Image: rawpixel, Pexels License – Free for personal and commercial use

Suppliers

One important distinguishing feature between social networking sites and traditional media is the source of content. On Facebook all content is user driven and created, reducing overhead production costs, allowing the site to focus entirely on distribution mechanisms and platform functionality. With that said it does make Facebook highly dependent on continual engagement by its users and highly sensitive to a rapid decline of content should the userbase begin to move elsewhere.

Partners

Facebook routinely partners with digital marketing agencies. This forms the foundation of Facebooks business model as discussed above, providing an attractive platform for the sale of online advertisements, with a particular interest in user preference targeting. Facebook also partners with datacentre infrastructure companies and internet service providers to ensure the site is accessible to a global audience.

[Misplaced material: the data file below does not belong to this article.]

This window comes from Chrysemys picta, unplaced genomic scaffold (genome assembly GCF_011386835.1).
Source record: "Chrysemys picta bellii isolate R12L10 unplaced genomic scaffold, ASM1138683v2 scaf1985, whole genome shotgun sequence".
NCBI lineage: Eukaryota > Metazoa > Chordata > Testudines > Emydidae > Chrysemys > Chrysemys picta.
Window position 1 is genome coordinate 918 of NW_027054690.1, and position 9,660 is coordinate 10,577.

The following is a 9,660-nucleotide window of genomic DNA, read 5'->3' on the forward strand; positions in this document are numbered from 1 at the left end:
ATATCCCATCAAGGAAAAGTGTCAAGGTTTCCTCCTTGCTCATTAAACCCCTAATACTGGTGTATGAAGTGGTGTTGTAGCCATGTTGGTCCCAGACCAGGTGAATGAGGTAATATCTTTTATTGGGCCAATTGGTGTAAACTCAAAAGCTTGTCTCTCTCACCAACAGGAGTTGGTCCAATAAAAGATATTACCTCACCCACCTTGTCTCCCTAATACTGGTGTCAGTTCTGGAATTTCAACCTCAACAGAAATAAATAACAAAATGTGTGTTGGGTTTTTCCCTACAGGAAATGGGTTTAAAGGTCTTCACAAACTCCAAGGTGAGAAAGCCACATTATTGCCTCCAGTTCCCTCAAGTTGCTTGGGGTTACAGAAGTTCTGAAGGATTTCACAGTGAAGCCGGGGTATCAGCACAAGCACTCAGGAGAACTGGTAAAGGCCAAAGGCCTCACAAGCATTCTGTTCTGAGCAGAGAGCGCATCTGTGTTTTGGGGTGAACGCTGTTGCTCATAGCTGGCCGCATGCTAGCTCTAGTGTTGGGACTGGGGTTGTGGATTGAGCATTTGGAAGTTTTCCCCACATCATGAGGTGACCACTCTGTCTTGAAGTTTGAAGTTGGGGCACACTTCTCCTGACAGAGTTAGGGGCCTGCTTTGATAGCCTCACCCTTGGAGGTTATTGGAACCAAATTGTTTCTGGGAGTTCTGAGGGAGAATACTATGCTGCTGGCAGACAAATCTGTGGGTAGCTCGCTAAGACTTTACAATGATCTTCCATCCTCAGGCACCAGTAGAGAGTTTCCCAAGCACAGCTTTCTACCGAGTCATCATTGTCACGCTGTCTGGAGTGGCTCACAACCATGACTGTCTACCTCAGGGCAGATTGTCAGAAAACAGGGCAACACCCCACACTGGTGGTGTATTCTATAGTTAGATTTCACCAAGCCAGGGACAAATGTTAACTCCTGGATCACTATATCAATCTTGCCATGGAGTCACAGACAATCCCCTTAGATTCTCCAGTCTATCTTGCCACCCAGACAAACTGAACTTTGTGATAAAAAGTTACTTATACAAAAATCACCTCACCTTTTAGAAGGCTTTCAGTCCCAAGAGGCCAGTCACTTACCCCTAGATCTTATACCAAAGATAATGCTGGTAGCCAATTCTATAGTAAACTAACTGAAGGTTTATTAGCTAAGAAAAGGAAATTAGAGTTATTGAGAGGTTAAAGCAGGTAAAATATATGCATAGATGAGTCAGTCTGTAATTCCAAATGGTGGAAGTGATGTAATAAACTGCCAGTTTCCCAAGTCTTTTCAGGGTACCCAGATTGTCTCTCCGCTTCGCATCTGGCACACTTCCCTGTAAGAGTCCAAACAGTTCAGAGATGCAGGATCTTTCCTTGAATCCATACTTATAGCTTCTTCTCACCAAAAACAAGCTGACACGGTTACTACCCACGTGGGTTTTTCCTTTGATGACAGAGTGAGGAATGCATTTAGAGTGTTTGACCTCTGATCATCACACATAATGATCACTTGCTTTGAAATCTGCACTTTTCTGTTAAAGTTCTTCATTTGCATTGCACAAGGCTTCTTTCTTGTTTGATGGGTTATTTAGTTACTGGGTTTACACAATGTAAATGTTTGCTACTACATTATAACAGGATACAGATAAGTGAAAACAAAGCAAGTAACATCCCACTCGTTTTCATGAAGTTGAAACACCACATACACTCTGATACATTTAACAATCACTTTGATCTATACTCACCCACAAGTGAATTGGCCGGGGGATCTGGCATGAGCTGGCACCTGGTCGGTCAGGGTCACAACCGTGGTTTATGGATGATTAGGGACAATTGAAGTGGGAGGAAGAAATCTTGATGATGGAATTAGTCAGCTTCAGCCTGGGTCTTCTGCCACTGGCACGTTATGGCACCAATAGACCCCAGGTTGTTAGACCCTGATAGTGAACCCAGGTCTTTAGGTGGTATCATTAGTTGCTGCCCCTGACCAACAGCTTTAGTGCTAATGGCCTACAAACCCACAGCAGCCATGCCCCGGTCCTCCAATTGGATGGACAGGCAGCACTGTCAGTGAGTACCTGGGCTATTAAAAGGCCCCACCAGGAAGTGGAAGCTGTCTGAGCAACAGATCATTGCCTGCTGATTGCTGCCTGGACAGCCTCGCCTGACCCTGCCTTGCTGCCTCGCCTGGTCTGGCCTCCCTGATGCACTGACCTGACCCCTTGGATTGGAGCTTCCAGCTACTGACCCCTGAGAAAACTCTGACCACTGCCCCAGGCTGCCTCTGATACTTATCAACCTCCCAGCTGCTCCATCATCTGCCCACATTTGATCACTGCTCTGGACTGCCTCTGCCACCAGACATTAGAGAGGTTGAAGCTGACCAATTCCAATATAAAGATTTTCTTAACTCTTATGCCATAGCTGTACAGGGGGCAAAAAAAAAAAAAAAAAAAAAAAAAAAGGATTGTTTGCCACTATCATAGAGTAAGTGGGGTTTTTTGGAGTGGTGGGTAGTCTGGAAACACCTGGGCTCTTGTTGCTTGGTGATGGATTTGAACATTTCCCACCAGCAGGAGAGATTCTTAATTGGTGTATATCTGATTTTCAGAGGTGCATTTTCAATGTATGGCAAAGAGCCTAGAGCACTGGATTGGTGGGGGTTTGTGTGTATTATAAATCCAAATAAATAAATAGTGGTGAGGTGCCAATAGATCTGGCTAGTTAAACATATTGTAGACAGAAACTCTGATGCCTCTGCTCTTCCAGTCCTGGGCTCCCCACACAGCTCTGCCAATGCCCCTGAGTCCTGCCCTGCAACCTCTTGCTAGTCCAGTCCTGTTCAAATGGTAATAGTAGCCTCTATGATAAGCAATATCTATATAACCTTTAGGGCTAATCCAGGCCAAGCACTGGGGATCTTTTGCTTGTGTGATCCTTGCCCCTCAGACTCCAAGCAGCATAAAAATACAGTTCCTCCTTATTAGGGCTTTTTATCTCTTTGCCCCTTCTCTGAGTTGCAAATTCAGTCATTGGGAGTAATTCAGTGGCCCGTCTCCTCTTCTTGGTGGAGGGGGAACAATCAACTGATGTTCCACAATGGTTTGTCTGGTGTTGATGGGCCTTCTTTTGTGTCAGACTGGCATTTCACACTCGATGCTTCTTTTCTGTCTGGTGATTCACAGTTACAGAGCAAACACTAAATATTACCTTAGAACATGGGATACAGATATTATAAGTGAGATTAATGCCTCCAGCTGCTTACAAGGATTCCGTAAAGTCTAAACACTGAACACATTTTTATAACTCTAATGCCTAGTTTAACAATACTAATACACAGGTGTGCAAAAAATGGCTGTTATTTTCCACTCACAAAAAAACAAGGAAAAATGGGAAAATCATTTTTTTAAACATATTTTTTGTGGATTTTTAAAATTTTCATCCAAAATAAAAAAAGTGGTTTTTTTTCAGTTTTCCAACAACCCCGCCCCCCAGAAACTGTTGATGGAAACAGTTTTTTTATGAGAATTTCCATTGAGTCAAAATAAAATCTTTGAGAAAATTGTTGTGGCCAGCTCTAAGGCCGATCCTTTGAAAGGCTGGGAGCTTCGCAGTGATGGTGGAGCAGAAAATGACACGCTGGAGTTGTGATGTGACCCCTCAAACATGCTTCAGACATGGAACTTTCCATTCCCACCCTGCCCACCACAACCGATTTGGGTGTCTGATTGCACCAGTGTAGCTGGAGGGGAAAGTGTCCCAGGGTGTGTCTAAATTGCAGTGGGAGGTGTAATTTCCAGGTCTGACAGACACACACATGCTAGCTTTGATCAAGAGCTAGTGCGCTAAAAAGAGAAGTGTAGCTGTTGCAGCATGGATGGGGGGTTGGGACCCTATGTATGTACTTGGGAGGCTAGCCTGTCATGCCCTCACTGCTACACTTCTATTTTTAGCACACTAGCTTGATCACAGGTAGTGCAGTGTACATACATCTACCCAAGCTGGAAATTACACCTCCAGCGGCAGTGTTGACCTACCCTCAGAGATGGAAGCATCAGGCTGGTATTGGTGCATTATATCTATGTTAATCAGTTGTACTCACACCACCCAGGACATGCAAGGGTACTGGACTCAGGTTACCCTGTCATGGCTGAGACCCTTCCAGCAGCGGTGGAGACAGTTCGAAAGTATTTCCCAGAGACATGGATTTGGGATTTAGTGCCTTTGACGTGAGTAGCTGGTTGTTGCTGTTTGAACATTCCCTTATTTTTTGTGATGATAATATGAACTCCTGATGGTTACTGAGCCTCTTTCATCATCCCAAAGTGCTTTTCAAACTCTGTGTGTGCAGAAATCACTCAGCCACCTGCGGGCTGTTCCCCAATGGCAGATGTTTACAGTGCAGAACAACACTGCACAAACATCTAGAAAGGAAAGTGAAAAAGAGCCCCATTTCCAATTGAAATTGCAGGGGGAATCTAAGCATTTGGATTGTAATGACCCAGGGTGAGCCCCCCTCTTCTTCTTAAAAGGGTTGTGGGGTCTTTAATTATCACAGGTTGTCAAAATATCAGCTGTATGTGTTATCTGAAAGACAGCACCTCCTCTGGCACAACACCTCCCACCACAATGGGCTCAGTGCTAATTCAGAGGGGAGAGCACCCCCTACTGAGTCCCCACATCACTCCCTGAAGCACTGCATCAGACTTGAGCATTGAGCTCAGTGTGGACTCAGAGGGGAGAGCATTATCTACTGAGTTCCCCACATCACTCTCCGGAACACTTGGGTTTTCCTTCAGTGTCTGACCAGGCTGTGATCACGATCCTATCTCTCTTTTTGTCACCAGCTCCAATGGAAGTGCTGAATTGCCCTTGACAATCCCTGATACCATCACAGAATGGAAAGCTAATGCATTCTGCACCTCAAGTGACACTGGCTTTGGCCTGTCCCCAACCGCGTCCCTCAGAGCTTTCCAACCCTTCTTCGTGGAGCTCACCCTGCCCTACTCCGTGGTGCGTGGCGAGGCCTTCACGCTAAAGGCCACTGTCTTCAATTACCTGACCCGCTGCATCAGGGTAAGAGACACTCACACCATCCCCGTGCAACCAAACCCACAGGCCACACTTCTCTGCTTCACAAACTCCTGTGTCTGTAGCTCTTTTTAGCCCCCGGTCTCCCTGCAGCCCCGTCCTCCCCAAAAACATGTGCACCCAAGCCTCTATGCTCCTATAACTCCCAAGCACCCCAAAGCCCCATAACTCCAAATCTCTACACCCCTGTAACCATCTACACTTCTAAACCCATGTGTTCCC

Image: PDPics, CC0 Creative Commons

Competitors

The technology and social media space can move quickly, allowing for the rapid rise and fall of competitors. Facebook’s current primary competitors include:

All of the competitors here follow a current trend in social network development which is the focus on a specific targeted niche userbase or use case. Some platforms target a specific media type, such as short text messaging on Twitter or photos on Instagram, while others narrow down further into aspects such as ephemeral messaging on Snapchat or professional networking on LinkedIn. Importantly however, no platform with Facebooks broad design and appeal can compete on userbase or revenue with Facebook. The case of Instagram is particularly interesting considering it was acquired by Facebook in 2012, though instead of being folded into Facebook it remains operational as an independent platform, allowing the company to grow and monetize a diverse portfolio of social networks which may appeal to a range of different audiences.

Regulators